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Be a Santa to a Senior program helps Canadian seniors to combat loneliness and enjoy their holidays.

A Gift to Brighten the Holidays

December 10, 2018

“It’s important that Mary gets a pink housecoat not a blue one, so it takes some organizing” says Ryan Jershy, manager of Home Instead Senior Care. The company, which provides medical and non-medical care, everything from 24-hour nursing care to companionship, launched the Be a Santa to a Senior program nine years ago.

Since 2010, older adults across the Windsor-Essex and Chatham-Kent area in Southwestern Ontario post their wish lists on paper Christmas ornaments for a gift-giving extravaganza. Gifts and baskets, arranged by Jershy and his team, go to seniors who would otherwise not receive any other presents during the holidays.

When Jershy launched the event, he actually delivered all the gifts himself, but today he, his staff and volunteers, are delivering 250 baskets of holiday presents and about 1,100 gifts to more than 750 people.

In the case of many older adults, their families have left the Windsor area and the Home Instead Senior Care gifts are the only presents they are going to receive. Anyone can be sponsored who lives at home or in a care facility. Some facilities have as many as 20 names that need sponsoring.

“We’re trying to brighten up the Christmas season for older people who would otherwise get nothing” says Jershy, who begins the process of gathering wish lists more than a month before the gifts are to be delivered. On December 12th those who partner with this program come to his office for a wrapping party. The wrapped gifts are then delivered — all in one day. Even the Windsor Police help out. Gift baskets include staples such as blankets, lotion, soap, gloves and mittens, crossword puzzles and tissues (to name a few).

Every year, Jershy remarks that he’s seeing more lonely people so the program continues to grow. He’s partnering with St. Clair College’s Gerontology program and many other organizations in the Essex-Kent-Windsor area. A teacher at Massey Secondary School in South Windsor raised $350.00 with her students to provide 14 baskets.

Jershy adds that “everyone wants to stay at home as long as they can” so his service and this program help older adults to maintain fuller lives at home and in familiar neighbourhoods.

Loneliness, of course, is not unique to the Windsor area. As many as 1.4-million older adults say that they are feeling lonely, according to a recent report from Statistics Canada. It’s hard to imagine being entirely alone during the holidays, yet for many people (young and old), it’s the most challenging time of the year. Overall, about 20% of Canadian adults experience loneliness, according to Andrew Wister, director of the Gerontology Research Centre at Simon Fraser University.

About one-quarter (24.6%) of the population in Canada aged 65 and over now live alone. Recent census data indicates that:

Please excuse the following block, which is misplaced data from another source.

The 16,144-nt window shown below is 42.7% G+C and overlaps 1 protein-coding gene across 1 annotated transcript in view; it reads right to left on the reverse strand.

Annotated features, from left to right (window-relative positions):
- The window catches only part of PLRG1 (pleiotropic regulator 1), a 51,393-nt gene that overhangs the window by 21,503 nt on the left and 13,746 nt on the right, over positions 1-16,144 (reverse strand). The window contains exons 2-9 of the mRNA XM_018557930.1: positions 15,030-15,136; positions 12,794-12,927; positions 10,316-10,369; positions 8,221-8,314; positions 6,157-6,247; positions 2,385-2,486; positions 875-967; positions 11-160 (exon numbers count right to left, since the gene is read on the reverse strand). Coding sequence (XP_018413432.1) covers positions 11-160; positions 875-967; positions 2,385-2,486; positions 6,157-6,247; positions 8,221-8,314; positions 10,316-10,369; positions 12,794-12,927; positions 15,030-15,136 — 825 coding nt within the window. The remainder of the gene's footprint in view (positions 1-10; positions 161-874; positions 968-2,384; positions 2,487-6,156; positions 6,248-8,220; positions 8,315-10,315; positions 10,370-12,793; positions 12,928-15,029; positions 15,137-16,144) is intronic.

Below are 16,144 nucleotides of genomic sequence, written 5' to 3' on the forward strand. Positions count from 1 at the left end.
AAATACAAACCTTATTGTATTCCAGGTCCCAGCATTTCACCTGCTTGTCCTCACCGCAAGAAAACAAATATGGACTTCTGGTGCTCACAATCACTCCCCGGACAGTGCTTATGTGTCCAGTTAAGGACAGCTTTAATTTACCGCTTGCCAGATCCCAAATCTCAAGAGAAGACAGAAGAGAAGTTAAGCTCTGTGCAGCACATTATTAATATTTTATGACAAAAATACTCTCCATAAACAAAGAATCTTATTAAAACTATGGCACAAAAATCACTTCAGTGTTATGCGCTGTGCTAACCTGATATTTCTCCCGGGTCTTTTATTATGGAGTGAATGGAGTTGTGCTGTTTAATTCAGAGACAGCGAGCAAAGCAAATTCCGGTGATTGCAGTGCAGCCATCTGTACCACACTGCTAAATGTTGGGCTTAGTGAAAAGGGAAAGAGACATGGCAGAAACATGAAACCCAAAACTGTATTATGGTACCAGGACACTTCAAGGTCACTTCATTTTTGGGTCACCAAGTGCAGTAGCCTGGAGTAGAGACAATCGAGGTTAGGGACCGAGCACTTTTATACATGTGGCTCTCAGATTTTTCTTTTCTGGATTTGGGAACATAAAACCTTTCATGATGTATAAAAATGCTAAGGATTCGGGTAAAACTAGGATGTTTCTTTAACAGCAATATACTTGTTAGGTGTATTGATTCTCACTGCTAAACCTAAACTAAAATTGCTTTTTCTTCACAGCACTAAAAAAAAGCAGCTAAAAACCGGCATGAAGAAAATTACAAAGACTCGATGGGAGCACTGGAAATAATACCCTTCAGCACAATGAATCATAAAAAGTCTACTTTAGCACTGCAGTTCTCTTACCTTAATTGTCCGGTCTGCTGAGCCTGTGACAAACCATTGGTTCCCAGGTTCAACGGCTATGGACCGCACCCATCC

• People over 65 have an average life expectancy of almost 20 more years, which is a long time to live alone.
  • While 72% of men over 65 are married and living with someone, only 45% of women are married, and 37% are widows.
  • Almost half of women over 75 live alone.

The Toronto Star points out, “One of the biggest challenges with addressing loneliness is that it is such a stigmatized condition that few want to talk about it or even admit to feeling it…. Aside from the misery it causes, it’s putting enormous pressure on health care systems.”

That’s why in January 2018, Britain’s Prime Minister, Theresa May, named a cabinet minister for loneliness to fight the condition. “One survey in Britain discovered that more than 9-million people often or always feel lonely. Another survey found that 360,000 people over 65 had not had a conversation with friends or family for a week, while 200,000 hadn’t had one in more than a month.”

Perhaps it’s time for federal and provincial governments to come together to devise a strategy to combat loneliness in Canada. The Be a Santa to a Senior programs, run by Home Instead Senior Care in offices across the country, are doing important work, but it’s impossible for care companies and volunteers to tackle this issue alone. Loneliness affects brain and heart health and can shorten life spans. “It’s worse for one’s health than smoking 15 cigarettes a day, is as dangerous as obesity, and increases the likelihood of an early death by 26%,” according to former U.S. Surgeon General, Dr. Vivek Murthy.

This year, Windsor’s Mary will receive the pink housecoat she asked Santa for, but there are thousands of other Canadians just like Mary who still need support.

Joyce Wayne

Joyce Wayne has been writing about social issues, business and culture for forty years.

This year she is publishing her second novel, Last Night of the World, a spy thriller about Soviet spies operating in Canada during World War II. Joyce is also the author of The Cook’s Temptation. An award-winning journalist, Joyce is most interested in the stories of men and women trying to thrive in challenging circumstances.

Here, she is exploring matters relevant to the lives of retirees and soon-to-be-retirees facing the rapidly changing circumstances of the new retirement.

Joyce Wayne

Joyce Wayne

Author of 'The Cook's Temptation',
Joyce Wayne, has won numerous
awards for her contribution in
Journalism and Fiction

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